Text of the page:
Sunday, January 22, 2006

Dreams Interrupted

I've been having some pretty fascinating dreams lately, and I could do worse than record the details of some of them for posterity (or the lifetime of this blog).

My current favourite is a dream I had about a month ago. What made it unique, at least for me, was that it was a film. Not one I was watching (in the dream), nor one I was an active participant in (in the sense of being a protagonist). But something I was both conscious and yet unaware was a film, in the way one can only be in a dream. It was as if I was inside the frame, but not visible. A fly on the wall, I suppose. But there was this curious feeling of being both within and outside the frame.

The plot was quintessential Indian New Wave, as was the cast: Shabana Azmi appeared both as her present, older self and as she was in the '70s (but as two separate charqacters, on which more in a second), and her partner (and presumably husband, since there was implied cohabitation, and the film did not appear to be critiquing the norm of matrimony) was, of course, Naseeruddin Shah. There was a flashback to the Oppressively Feudal Indian VIllage (somehow I knew it was oppressively feudal, since all this was implicit), where there was Poverty, but a Happy Family and Hope in the form of the Big City (basically, I dreamt that the mother-in-law/mother of my main protagonists was serving them a dinner of sookhi roti and onions on a mud floor. Curiously, said mother/mother-inlaw was played by an older Shabana Azmi, which gave the film an oddly Oedipal undertone. They say all Indian men want to marry their mothers, an idea the film seemed to have internalised and taken to its logical conclusion.

In the next bit, the action seems to have moved to the Big City. Here, the Oppressive Shadow was not that of the Zamindar, but rather of Big Business, symbolized by a skyline of smokestacks. Cut to Shabana and Naseer (now clad in in the activist costume of khadi kurta and Nehru topi) and earnest, handsome, bearded young man, earnestly plotting union activity, strikes, and such in front of decaying red-brick factory plastered with political graffiti (The mise-en-scene is some combination of the Badarpur Power station and North Calcutta walls covered with anti-Mamata slogans). However, Ma (now unseen) is still around, since they must rush home for dinner.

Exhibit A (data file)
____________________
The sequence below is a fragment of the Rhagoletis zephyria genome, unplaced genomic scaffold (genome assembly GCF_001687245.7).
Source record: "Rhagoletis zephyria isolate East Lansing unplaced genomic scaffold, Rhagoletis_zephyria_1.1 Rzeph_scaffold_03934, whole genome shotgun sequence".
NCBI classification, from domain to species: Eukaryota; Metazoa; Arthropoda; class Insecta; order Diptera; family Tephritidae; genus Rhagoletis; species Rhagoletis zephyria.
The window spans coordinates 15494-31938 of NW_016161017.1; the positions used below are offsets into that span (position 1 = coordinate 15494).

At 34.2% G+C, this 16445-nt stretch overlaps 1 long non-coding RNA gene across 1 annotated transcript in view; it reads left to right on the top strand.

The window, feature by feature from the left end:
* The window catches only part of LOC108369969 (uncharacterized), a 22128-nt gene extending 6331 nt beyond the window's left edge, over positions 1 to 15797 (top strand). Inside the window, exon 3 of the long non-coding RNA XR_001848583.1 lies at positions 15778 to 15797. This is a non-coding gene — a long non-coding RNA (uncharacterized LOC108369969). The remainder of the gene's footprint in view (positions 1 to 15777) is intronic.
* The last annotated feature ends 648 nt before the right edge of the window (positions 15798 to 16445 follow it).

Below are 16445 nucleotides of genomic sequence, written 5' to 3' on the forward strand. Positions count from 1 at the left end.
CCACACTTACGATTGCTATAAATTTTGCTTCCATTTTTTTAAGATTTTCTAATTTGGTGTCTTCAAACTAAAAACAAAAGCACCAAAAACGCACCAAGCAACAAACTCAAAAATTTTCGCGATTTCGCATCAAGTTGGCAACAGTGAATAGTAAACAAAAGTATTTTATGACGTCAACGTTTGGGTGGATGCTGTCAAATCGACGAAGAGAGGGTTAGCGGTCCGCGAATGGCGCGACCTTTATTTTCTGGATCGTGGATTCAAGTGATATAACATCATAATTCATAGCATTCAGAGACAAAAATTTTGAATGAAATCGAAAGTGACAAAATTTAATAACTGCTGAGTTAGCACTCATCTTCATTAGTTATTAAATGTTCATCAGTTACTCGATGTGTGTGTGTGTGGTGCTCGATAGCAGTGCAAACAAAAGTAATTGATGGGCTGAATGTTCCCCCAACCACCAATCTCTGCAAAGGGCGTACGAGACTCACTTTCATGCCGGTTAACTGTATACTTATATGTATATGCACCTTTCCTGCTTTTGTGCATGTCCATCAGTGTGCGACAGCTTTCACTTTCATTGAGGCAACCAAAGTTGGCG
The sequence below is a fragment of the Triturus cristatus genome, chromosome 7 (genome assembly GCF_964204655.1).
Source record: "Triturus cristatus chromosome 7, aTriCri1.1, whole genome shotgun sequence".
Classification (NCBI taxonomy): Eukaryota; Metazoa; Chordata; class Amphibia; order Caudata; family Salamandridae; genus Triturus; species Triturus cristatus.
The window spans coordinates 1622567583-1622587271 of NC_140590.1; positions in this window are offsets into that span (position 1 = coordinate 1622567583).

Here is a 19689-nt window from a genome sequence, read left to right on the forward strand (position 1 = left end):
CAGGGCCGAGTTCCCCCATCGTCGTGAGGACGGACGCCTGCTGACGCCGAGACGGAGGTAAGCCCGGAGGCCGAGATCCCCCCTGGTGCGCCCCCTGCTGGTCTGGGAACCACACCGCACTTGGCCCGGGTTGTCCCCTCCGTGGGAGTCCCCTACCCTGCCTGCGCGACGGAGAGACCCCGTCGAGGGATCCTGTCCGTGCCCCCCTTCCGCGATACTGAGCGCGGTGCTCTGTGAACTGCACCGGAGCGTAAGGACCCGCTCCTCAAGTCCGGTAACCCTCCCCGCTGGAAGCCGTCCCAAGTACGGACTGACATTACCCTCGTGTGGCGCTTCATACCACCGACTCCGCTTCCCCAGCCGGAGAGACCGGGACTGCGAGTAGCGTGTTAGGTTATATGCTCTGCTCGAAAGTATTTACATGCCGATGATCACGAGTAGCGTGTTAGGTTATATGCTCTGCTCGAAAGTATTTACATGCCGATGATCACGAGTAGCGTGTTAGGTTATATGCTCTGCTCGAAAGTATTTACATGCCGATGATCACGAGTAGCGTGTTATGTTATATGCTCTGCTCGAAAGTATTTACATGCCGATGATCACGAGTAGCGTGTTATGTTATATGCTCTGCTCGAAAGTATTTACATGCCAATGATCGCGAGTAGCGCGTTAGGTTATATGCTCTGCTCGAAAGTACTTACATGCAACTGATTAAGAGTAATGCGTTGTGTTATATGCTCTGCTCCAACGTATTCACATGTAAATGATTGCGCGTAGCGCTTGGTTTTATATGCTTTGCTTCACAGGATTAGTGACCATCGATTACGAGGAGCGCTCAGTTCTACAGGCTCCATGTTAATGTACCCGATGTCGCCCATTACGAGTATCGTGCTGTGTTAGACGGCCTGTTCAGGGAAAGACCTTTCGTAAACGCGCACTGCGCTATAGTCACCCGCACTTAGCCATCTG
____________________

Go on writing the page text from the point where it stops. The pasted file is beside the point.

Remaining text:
Then came a bit that showcased the editor's technical prowess. We see our lead pair running across a busy street to catch a bus home. However, Naseer stops on the way to talk to someone, so that Shabana has crossed the street by herself. Naseer rushes to join her, but our (and his) view of her is obscured by a line of buses, including the one they intend to catch. Said bus begins to move just as Naseer crosses the road, so he runs after it and just about gets on, thinking that Shabana is already on it. In fact, of course, she is waiting for him at the stop. As the buses move away, we see her. Camera cuts to intense young bearded man, who is across the road, looking intensely at Shabana. Cuts back to Shabana, looking at hm. Sexual tension is palpable. Will there be an affair?

I'll never know, because just as the plot was morphing from Indian New Wave proper to early Mahesh Bhatt, I woke up. Quite exhilarated by my Adventures in Parallel Cinema-land, I might add.


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